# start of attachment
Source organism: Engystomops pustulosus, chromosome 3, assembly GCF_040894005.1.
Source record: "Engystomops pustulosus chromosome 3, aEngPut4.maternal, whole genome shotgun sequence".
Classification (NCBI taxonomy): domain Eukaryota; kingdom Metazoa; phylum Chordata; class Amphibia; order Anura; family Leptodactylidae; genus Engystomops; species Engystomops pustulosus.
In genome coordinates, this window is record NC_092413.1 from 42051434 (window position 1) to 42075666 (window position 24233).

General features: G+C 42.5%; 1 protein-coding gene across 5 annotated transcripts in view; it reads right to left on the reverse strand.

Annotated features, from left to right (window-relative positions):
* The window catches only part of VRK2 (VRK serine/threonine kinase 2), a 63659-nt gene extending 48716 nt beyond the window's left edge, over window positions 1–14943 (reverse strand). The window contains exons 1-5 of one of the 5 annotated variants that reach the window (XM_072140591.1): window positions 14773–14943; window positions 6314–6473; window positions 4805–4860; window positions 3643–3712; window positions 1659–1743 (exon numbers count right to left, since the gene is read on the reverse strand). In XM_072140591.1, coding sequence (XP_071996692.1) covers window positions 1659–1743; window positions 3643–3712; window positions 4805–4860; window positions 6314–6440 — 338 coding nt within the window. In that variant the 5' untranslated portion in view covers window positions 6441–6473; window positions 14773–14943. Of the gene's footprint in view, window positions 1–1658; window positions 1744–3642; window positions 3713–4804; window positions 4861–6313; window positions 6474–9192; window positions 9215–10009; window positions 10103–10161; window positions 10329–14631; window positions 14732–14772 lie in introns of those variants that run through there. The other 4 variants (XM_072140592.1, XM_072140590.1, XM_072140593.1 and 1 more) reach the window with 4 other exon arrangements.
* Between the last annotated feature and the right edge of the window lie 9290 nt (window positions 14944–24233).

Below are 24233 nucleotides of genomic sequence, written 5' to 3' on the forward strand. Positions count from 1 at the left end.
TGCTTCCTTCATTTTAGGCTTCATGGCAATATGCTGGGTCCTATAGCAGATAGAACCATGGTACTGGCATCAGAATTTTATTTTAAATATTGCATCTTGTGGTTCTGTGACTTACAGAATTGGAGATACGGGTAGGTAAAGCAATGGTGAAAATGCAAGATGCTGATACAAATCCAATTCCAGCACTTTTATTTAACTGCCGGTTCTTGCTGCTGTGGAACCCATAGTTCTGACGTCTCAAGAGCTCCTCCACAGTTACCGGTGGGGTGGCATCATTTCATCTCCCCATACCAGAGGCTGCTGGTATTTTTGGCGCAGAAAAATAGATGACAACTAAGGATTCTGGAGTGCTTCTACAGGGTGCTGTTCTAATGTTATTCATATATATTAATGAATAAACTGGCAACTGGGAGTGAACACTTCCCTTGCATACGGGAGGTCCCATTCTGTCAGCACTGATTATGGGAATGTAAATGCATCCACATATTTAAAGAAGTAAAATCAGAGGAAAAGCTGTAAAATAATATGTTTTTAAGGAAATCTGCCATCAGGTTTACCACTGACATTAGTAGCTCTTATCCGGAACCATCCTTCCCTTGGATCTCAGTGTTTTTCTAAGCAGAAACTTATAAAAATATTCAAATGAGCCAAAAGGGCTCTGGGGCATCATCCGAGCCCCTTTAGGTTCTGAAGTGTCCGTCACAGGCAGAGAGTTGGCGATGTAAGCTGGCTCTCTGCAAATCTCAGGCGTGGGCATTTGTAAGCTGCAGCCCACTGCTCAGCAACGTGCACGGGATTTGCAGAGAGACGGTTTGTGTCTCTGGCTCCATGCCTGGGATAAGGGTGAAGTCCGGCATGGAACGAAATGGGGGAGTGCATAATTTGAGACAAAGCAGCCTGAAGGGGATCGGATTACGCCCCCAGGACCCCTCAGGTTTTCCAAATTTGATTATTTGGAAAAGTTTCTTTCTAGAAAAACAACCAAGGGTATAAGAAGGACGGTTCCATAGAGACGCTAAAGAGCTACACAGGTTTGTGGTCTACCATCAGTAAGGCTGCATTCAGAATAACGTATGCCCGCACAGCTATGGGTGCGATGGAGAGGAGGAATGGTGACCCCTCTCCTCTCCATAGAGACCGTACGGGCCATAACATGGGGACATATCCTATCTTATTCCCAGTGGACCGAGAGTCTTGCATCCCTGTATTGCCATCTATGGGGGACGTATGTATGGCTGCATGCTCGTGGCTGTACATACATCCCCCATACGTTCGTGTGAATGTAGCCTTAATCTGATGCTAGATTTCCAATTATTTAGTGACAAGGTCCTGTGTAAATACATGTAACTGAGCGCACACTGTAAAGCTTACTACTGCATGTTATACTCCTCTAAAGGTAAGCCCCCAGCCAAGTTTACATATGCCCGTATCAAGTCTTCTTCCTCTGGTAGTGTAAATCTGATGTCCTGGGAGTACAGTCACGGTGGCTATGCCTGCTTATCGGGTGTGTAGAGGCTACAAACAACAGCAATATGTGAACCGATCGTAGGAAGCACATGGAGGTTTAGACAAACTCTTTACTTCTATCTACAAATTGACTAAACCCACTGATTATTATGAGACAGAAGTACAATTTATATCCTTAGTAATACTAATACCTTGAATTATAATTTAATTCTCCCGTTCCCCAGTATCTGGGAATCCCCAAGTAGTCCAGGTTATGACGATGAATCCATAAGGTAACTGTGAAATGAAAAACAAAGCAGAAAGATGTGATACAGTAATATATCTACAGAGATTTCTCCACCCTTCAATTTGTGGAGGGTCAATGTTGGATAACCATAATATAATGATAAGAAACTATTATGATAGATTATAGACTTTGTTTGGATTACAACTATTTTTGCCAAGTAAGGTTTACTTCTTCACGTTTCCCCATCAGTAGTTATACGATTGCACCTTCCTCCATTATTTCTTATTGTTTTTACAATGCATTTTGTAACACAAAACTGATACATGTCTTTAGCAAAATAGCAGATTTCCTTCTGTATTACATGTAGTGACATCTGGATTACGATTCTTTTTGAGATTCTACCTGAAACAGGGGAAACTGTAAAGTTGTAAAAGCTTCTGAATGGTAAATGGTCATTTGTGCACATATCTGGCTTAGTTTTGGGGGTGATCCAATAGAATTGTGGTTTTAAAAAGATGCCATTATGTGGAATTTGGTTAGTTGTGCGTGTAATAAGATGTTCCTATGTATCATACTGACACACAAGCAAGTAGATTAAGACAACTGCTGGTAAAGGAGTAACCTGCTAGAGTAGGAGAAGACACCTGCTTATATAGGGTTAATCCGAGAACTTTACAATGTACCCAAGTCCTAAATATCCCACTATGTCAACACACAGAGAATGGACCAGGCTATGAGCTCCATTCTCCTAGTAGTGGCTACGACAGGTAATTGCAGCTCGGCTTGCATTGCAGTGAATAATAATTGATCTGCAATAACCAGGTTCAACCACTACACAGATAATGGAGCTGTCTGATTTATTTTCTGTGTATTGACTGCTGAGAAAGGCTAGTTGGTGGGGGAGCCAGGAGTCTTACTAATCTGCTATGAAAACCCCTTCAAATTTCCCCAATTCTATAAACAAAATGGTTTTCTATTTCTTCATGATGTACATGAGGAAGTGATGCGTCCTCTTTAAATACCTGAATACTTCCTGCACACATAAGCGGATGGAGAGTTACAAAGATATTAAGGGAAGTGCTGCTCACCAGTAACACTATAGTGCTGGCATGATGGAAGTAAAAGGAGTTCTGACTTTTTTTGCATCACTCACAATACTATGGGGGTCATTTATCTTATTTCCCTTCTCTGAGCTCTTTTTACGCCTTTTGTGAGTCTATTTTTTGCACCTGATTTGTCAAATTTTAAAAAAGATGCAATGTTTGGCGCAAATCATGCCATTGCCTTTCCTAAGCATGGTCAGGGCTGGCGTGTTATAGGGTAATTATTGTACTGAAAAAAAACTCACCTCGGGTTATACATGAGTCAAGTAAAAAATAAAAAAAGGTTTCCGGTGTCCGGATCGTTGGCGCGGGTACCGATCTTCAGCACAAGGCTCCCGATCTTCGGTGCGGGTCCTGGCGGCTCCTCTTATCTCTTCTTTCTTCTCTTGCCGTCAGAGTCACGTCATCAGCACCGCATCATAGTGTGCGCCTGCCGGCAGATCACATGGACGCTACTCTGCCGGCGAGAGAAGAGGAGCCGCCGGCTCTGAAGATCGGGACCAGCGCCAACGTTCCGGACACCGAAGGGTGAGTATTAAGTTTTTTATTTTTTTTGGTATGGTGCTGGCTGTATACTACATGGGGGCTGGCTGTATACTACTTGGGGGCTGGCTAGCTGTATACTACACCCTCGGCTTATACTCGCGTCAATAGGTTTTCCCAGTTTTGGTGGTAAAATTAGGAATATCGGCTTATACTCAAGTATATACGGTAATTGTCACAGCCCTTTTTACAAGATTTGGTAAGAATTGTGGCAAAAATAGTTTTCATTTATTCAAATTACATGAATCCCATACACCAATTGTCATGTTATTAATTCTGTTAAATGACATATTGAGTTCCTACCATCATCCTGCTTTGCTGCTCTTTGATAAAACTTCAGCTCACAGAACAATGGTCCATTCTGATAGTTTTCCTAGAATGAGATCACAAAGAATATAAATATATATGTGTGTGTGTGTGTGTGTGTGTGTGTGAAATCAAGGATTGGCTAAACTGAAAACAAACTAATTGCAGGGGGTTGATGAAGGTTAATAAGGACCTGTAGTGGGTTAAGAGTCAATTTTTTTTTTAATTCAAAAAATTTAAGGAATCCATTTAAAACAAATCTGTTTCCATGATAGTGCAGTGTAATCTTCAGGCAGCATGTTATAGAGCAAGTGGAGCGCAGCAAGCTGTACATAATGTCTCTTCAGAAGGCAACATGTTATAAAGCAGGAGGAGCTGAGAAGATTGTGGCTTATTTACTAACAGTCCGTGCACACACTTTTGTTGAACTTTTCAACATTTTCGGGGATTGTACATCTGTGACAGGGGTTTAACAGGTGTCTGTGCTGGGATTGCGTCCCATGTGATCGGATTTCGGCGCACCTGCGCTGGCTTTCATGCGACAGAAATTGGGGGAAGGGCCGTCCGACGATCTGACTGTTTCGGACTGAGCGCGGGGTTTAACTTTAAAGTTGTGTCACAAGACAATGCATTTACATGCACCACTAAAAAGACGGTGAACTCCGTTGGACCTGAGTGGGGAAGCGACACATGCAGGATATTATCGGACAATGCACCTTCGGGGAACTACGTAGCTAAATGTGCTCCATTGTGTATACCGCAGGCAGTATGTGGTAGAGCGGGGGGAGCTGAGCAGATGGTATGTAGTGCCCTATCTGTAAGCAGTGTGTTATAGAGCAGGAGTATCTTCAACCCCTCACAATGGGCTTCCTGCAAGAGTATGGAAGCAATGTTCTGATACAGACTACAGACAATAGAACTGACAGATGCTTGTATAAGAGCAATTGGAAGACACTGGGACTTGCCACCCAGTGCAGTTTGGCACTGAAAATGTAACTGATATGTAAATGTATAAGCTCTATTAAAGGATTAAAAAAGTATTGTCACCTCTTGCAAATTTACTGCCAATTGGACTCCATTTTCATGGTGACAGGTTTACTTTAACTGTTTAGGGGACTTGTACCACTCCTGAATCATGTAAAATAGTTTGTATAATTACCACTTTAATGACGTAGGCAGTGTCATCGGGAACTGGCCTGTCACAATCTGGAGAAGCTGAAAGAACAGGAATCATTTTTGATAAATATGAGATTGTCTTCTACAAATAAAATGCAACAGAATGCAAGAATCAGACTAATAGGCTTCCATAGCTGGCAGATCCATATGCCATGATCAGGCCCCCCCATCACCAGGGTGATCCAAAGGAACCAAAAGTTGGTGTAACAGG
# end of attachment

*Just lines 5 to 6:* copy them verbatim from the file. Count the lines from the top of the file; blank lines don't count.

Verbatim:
General features: G+C 42.5%; 1 protein-coding gene across 5 annotated transcripts in view; it reads right to left on the reverse strand.

Annotated features, from left to right (window-relative positions):